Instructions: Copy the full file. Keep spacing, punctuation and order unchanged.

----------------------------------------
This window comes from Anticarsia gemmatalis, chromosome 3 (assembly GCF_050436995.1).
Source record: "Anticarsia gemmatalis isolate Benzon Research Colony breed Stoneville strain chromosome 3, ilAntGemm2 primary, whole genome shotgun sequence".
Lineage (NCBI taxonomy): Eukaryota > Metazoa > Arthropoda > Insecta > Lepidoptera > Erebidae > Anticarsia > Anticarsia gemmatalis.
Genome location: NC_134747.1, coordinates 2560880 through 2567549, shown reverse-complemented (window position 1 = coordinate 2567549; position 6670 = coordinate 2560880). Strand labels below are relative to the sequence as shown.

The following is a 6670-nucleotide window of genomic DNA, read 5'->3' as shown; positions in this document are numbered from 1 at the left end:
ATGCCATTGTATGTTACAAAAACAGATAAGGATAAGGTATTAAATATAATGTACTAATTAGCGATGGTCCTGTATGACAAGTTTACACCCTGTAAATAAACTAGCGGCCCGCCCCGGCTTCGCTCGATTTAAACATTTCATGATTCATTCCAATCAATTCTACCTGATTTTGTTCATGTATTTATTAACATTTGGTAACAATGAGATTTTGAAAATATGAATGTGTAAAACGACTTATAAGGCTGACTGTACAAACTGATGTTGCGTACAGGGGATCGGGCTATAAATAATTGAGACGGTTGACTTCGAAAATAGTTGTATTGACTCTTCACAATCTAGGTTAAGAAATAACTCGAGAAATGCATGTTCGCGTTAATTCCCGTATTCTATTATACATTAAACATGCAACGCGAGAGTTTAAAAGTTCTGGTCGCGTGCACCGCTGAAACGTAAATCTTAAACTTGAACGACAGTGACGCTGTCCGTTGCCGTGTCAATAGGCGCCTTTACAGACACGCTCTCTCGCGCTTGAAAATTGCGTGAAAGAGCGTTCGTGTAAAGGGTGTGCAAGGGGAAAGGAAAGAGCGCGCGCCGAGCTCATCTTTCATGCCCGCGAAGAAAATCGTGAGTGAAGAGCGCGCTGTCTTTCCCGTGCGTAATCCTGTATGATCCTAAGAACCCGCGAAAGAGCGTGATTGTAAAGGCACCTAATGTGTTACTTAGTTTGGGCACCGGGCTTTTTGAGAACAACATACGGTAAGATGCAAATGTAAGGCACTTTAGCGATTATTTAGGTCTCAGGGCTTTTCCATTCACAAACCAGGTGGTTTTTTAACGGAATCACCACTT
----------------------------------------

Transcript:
This window comes from Anticarsia gemmatalis, chromosome 3 (assembly GCF_050436995.1).
Source record: "Anticarsia gemmatalis isolate Benzon Research Colony breed Stoneville strain chromosome 3, ilAntGemm2 primary, whole genome shotgun sequence".
Lineage (NCBI taxonomy): Eukaryota > Metazoa > Arthropoda > Insecta > Lepidoptera > Erebidae > Anticarsia > Anticarsia gemmatalis.
Genome location: NC_134747.1, coordinates 2560880 through 2567549, shown reverse-complemented (window position 1 = coordinate 2567549; position 6670 = coordinate 2560880). Strand labels below are relative to the sequence as shown.

The following is a 6670-nucleotide window of genomic DNA, read 5'->3' as shown; positions in this document are numbered from 1 at the left end:
ATGCCATTGTATGTTACAAAAACAGATAAGGATAAGGTATTAAATATAATGTACTAATTAGCGATGGTCCTGTATGACAAGTTTACACCCTGTAAATAAACTAGCGGCCCGCCCCGGCTTCGCTCGATTTAAACATTTCATGATTCATTCCAATCAATTCTACCTGATTTTGTTCATGTATTTATTAACATTTGGTAACAATGAGATTTTGAAAATATGAATGTGTAAAACGACTTATAAGGCTGACTGTACAAACTGATGTTGCGTACAGGGGATCGGGCTATAAATAATTGAGACGGTTGACTTCGAAAATAGTTGTATTGACTCTTCACAATCTAGGTTAAGAAATAACTCGAGAAATGCATGTTCGCGTTAATTCCCGTATTCTATTATACATTAAACATGCAACGCGAGAGTTTAAAAGTTCTGGTCGCGTGCACCGCTGAAACGTAAATCTTAAACTTGAACGACAGTGACGCTGTCCGTTGCCGTGTCAATAGGCGCCTTTACAGACACGCTCTCTCGCGCTTGAAAATTGCGTGAAAGAGCGTTCGTGTAAAGGGTGTGCAAGGGGAAAGGAAAGAGCGCGCGCCGAGCTCATCTTTCATGCCCGCGAAGAAAATCGTGAGTGAAGAGCGCGCTGTCTTTCCCGTGCGTAATCCTGTATGATCCTAAGAACCCGCGAAAGAGCGTGATTGTAAAGGCACCTAATGTGTTACTTAGTTTGGGCACCGGGCTTTTTGAGAACAACATACGGTAAGATGCAAATGTAAGGCACTTTAGCGATTATTTAGGTCTCAGGGCTTTTCCATTCACAAACCAGGTGGTTTTTTAACGGAATCACCACTT